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The Boston Globe


Paul Alexander

The feminine force

On Feb. 11, 1963, Sylvia Plath was found dead in her London flat. With her young son and daughter locked in an upstairs bedroom, she gassed herself in the kitchen. She had long battled depression. This final, deadly bout began the previous summer when her marriage to the poet Ted Hughes disintegrated, a casualty of his infidelity. At her death, Plath had written more than 220 poems, a novel, short stories, a children’s book, essays, letters — most of the work unpublished. She was 30.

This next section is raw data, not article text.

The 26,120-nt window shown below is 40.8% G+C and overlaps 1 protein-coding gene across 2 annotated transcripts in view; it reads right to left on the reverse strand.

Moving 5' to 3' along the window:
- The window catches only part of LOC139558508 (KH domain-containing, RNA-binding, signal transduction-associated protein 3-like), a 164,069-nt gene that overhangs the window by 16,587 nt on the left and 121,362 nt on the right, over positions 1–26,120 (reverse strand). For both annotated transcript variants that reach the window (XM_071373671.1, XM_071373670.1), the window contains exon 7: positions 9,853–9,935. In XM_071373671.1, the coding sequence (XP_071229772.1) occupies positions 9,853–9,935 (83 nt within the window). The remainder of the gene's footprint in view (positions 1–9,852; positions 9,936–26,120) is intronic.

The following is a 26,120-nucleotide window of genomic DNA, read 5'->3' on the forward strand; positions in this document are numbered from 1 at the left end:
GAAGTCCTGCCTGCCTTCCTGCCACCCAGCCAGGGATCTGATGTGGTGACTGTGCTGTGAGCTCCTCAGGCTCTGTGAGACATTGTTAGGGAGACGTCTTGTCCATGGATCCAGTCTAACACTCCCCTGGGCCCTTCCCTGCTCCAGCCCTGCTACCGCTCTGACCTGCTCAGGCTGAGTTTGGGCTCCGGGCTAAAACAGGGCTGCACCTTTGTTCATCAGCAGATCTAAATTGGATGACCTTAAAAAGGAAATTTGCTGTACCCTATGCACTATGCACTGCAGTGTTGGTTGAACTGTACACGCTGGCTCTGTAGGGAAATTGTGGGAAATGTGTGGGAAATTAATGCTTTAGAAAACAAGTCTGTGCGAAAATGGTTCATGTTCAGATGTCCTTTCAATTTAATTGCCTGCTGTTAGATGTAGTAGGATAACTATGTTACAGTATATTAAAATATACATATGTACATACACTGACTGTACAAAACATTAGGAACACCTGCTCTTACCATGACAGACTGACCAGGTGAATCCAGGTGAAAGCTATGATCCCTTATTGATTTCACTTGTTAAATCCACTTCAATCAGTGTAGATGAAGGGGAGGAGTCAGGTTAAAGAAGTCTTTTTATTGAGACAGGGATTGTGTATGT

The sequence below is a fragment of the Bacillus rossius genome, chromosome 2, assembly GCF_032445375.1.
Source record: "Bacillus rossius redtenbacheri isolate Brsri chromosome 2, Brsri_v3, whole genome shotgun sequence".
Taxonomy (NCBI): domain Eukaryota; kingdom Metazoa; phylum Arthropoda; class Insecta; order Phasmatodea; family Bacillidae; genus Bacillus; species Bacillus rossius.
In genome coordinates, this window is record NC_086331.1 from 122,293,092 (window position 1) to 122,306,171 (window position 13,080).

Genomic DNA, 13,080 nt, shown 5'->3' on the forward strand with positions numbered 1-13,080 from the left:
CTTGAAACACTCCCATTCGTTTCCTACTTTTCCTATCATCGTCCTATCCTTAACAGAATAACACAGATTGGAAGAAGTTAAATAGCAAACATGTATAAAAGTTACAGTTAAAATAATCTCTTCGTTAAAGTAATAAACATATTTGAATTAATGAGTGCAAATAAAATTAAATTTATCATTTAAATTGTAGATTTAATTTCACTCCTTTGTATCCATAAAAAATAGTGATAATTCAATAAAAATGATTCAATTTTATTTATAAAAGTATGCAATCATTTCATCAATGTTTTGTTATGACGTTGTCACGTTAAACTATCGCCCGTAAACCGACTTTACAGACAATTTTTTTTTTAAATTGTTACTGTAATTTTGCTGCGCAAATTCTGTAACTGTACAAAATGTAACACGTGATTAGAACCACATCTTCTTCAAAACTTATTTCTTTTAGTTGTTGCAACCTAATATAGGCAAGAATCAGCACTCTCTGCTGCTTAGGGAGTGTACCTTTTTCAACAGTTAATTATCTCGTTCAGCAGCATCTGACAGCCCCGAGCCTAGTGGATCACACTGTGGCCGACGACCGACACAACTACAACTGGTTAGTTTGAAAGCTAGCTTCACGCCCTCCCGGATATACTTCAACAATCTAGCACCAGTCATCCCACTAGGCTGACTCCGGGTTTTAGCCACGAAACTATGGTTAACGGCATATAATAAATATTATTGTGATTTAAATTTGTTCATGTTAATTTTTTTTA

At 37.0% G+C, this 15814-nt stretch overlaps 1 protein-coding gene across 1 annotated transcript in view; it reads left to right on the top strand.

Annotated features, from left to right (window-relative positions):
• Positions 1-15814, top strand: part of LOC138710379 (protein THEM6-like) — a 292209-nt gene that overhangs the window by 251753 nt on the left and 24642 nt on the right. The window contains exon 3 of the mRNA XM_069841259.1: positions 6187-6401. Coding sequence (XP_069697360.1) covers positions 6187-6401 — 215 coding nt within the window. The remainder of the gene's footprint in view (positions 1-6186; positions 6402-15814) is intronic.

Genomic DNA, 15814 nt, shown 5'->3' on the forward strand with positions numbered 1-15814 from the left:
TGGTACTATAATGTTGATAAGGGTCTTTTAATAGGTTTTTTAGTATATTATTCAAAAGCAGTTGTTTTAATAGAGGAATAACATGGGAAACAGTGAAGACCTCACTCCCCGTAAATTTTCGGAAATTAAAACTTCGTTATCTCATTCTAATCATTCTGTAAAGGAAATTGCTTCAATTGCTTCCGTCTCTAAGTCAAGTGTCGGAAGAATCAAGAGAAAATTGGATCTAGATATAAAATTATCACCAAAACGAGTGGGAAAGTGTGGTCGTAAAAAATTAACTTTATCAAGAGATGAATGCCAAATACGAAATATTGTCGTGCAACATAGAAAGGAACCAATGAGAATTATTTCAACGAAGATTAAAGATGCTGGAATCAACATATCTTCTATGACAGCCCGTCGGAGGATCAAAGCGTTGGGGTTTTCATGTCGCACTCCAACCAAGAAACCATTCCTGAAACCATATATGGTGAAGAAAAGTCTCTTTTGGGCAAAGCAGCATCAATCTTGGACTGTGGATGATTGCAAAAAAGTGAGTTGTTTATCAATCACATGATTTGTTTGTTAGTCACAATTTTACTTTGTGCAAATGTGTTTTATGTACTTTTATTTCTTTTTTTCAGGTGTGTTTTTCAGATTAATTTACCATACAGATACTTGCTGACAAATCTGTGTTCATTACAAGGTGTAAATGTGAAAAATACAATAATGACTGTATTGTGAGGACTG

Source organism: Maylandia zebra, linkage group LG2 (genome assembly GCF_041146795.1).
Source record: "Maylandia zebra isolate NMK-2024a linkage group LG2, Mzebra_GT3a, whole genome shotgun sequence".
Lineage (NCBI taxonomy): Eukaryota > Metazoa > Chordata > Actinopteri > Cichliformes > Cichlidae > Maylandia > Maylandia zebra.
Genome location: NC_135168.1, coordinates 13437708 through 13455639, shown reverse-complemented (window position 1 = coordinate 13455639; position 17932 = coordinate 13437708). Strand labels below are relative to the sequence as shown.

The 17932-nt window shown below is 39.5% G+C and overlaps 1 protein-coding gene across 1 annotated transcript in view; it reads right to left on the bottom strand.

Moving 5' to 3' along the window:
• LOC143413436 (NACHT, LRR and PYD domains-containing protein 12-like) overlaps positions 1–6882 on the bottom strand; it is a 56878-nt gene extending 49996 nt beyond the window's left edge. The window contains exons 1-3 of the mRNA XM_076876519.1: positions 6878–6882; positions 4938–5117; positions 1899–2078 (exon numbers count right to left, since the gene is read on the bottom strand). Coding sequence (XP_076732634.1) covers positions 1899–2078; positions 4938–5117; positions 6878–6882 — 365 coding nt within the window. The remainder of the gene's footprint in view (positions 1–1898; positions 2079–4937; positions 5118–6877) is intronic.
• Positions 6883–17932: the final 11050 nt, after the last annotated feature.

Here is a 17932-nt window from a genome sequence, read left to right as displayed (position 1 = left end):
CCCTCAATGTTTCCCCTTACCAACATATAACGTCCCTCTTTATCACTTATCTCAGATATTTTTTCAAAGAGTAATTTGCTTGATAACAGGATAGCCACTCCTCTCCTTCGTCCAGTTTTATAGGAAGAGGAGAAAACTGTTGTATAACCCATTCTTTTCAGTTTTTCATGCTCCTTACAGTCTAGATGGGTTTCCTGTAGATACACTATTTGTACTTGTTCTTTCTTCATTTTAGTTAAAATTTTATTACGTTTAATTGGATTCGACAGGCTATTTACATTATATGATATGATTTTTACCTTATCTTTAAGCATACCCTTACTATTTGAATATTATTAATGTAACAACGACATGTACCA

When her poetry collection “Ariel” appeared in 1966, it became a sensation. Using vivid, precise language, Plath documented subjects vital to her — motherhood, marriage, betrayal, suicide. In poems like “Daddy” and “The Applicant,” searing indictments of a disloyal husband, Plath accosted Hughes with a fury rarely seen in literature. Hers was a singular, powerful female voice.

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